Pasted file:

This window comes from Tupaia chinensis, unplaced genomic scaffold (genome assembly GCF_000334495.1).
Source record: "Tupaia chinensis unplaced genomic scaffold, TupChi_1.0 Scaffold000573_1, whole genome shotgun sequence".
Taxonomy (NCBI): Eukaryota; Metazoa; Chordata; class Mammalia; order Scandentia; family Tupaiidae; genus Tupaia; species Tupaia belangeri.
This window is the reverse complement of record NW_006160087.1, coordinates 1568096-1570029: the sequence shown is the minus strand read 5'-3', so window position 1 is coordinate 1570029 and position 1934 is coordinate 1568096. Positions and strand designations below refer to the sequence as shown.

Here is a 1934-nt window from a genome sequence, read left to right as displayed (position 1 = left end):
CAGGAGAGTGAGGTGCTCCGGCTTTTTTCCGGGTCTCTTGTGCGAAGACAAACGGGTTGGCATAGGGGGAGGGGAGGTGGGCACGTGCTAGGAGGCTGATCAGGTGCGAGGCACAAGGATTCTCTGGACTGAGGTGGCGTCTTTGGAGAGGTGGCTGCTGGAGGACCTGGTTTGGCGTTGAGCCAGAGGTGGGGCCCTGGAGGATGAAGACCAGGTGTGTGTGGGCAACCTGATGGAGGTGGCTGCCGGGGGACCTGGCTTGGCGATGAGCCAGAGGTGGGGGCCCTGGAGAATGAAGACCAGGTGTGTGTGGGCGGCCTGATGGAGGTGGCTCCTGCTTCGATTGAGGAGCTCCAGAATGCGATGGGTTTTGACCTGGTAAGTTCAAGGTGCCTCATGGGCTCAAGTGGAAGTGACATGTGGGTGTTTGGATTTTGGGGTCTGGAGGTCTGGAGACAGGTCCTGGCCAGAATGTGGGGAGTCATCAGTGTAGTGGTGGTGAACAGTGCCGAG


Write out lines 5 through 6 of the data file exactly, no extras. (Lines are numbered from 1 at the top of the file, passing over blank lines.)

Here is a 1934-nt window from a genome sequence, read left to right as displayed (position 1 = left end):
CAGGAGAGTGAGGTGCTCCGGCTTTTTTCCGGGTCTCTTGTGCGAAGACAAACGGGTTGGCATAGGGGGAGGGGAGGTGGGCACGTGCTAGGAGGCTGATCAGGTGCGAGGCACAAGGATTCTCTGGACTGAGGTGGCGTCTTTGGAGAGGTGGCTGCTGGAGGACCTGGTTTGGCGTTGAGCCAGAGGTGGGGCCCTGGAGGATGAAGACCAGGTGTGTGTGGGCAACCTGATGGAGGTGGCTGCCGGGGGACCTGGCTTGGCGATGAGCCAGAGGTGGGGGCCCTGGAGAATGAAGACCAGGTGTGTGTGGGCGGCCTGATGGAGGTGGCTCCTGCTTCGATTGAGGAGCTCCAGAATGCGATGGGTTTTGACCTGGTAAGTTCAAGGTGCCTCATGGGCTCAAGTGGAAGTGACATGTGGGTGTTTGGATTTTGGGGTCTGGAGGTCTGGAGACAGGTCCTGGCCAGAATGTGGGGAGTCATCAGTGTAGTGGTGGTGAACAGTGCCGAG